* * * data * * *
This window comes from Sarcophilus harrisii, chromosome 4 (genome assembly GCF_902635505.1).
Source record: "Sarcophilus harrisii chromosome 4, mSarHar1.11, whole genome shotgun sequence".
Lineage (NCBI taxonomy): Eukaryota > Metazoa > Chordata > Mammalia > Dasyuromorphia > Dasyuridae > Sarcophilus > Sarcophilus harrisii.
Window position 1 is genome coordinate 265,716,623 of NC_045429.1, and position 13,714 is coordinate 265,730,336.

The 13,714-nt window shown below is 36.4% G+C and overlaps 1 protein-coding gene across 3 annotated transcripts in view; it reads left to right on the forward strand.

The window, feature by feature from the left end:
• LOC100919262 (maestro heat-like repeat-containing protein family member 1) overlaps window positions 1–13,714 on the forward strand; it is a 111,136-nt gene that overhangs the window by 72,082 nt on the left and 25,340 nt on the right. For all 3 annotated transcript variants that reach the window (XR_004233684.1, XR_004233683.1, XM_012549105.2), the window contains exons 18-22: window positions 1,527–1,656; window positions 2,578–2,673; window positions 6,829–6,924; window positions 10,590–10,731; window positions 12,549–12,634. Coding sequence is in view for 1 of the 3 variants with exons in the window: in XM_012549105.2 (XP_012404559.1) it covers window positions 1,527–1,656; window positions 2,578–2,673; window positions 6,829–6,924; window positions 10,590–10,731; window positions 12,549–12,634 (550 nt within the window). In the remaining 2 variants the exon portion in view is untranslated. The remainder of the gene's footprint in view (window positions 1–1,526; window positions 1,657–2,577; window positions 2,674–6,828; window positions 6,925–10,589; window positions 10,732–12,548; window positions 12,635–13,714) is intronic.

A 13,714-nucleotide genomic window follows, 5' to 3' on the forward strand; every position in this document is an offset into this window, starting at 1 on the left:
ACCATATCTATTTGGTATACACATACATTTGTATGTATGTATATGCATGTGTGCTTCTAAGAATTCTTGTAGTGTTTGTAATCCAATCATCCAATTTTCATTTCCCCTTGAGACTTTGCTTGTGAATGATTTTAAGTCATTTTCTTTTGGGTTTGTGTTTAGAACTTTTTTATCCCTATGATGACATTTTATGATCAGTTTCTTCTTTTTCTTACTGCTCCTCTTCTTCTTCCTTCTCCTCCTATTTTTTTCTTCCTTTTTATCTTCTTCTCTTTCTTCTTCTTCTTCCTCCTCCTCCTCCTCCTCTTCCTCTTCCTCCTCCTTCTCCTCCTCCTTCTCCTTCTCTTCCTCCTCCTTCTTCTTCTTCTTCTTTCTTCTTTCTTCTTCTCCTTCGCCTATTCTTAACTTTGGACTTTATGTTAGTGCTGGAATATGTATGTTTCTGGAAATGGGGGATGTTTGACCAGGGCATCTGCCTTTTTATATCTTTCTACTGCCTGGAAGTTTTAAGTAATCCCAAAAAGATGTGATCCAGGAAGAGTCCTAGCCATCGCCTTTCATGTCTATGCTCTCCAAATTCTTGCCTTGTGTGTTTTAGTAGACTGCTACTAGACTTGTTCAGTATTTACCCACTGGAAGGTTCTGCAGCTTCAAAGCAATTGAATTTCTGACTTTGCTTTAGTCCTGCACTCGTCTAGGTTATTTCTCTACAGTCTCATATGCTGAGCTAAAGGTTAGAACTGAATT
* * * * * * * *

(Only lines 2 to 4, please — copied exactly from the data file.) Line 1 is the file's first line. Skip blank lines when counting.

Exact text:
Source record: "Sarcophilus harrisii chromosome 4, mSarHar1.11, whole genome shotgun sequence".
Lineage (NCBI taxonomy): Eukaryota > Metazoa > Chordata > Mammalia > Dasyuromorphia > Dasyuridae > Sarcophilus > Sarcophilus harrisii.
Window position 1 is genome coordinate 265,716,623 of NC_045429.1, and position 13,714 is coordinate 265,730,336.